Saturday, May 30, 2009

Paper on women preaching

My plan is to direct you to relevant papers and books as I find them.
This paper was shown to me today.
I met the author himself today at my church weekend away. We asked his thoughts about these issues, and we talked in as much detail as time would allow about his interpretation of the 1 Tim 2 passage. I was impressed with his knowledge, scholarship and submission to the Word.

Thursday, May 28, 2009

To lead? Or to love?

I hear lots of people say that the men are to "lead". I can't find that anywhere to be biblically mandated.
I can see many places where wifely "submission" is contrasted with husbandly "love" but never leadership.
Can someone point it out to me?

Wednesday, May 27, 2009

A bit about me

I thought that before I continue posting, I'd let you know where I'm coming from on this issue.
I went to a Uniting Church during my primary school years, a Baptist Church during High School. At that time I made a conscious decision to follow Jesus at an SUFM while my family was on holidays. When I went to uni in Sydney I started going to an Anglican Church and I have stayed at Anglican Churches ever since.
I see that there is debate on these issues going on in Anglican Churches and other denominations in Sydney as well. Two basic sides of the debate seem to have formed - but I (I think with quite a few people) am uncomfortable in different ways with both of these sides.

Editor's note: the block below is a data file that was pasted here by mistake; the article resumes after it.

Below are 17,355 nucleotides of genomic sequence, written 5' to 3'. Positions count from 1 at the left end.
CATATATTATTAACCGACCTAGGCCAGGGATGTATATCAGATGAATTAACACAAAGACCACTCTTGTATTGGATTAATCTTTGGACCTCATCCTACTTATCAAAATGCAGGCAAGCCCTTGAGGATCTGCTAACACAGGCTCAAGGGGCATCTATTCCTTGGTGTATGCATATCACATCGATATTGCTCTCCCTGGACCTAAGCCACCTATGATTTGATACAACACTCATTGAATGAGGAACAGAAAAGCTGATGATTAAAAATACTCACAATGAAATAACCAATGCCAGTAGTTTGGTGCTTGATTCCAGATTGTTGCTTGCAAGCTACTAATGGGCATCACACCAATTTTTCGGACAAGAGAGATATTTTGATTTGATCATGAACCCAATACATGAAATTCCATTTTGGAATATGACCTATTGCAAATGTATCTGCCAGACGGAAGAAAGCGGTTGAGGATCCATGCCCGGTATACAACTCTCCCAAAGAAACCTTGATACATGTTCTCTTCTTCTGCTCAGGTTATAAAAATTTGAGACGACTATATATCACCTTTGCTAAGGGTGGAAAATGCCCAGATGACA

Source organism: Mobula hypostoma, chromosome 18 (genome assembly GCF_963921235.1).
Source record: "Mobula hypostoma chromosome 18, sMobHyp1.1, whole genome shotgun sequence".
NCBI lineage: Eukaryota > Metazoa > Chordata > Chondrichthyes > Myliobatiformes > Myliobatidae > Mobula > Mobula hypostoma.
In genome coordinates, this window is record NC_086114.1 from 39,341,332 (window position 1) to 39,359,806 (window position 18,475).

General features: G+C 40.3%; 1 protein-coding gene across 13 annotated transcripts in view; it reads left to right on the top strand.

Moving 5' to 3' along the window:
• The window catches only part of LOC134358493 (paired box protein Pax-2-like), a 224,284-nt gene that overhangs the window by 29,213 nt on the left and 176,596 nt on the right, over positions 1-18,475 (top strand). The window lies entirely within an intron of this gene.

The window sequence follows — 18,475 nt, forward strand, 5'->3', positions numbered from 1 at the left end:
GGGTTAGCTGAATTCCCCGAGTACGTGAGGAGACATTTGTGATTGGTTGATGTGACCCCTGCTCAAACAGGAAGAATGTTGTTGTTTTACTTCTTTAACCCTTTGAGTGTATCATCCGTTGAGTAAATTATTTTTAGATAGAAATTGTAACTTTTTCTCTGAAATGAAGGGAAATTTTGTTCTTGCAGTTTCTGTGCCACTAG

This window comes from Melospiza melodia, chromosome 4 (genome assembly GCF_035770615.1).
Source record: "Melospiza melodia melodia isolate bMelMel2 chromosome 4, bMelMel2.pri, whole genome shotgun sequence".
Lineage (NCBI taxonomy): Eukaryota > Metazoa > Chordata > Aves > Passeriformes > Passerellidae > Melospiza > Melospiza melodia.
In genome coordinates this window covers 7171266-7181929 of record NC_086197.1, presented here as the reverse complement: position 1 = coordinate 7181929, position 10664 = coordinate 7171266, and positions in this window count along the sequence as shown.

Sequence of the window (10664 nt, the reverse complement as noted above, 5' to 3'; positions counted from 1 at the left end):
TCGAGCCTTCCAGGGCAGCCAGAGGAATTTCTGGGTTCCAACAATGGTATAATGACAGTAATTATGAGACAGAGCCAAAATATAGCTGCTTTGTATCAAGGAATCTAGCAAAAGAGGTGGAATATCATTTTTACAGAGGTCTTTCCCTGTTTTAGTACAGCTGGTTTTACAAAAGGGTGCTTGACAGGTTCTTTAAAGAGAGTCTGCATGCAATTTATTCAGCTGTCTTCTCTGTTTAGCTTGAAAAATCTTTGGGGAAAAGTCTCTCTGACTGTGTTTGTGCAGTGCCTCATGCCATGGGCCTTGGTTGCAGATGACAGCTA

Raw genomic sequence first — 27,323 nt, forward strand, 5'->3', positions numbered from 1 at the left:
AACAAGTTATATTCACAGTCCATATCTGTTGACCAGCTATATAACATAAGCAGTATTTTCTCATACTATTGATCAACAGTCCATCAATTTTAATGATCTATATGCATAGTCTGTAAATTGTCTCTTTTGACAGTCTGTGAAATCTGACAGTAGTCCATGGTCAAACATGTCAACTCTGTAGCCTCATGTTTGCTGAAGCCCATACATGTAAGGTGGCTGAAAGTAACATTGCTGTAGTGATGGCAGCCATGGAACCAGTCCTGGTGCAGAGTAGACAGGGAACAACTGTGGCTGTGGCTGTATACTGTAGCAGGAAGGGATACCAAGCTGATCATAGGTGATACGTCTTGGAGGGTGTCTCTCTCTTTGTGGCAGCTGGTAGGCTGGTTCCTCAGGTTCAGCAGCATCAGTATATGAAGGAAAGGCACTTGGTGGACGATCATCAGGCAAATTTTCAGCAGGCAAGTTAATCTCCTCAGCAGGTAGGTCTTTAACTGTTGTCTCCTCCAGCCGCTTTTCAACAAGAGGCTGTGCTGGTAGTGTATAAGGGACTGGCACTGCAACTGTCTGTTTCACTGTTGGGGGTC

What I love about the complementarian side is that they are trying to remain true to the text (see for example Grudem and Piper's Blue book). The Bible remains the source of authority and they attempt to submit every area of their life and theology to it. I certainly applaud that. What I fear is that this side may have overread some portions of text, to find something in there which the author may not have intended. I'm not clear on what I mean about that, hence my own investigations into the text, which I hope to continue posting. They also may downplay the role of culture in interpreting the text on this issue.
What I love about the egalitarian (and often liberal) side is that they want to value both sexes equally, in their theology and practise - and they believe that God values them equally too. They also understand the importace of understanding biblical and present day culture in their interpretation. However, many books which I have read from this perspective (for example this book) seem not to have as high a standard of scholarship as those on the complementarian side.
What I don't appreciate about this debate is that often people are intrenched in their own side, and the debate becomes very partisan (see the reviews for what I call "the orange book" edited by Pierce, Groothuis and Fee which tries to pursue an evangelical middle ground - the reviews are quite polarised). I won't point you to some blog posts which I recently stumbled upon which have been far less gracious in their tone when discussing women being invited to a speaking event.
So I mainly want to deal with the bible, and find out as much as I can about the relevant texts, but if you have any recommendations of articles or books to read, I'd be happy for you to comment on that as well.

Tuesday, May 26, 2009

More about silence

Following on from my previous post - I noticed a few things about this word.
For example in Acts 22:2 the crowd became "even more quiet" . Here the word "silent" in English is not appropriate translation of this word - because silence in English doesn't have degrees. It's hard to be silent, and then be even more silent. You're either silent or not. So this word ηεσυχια has degrees, which are not so appropriate in English.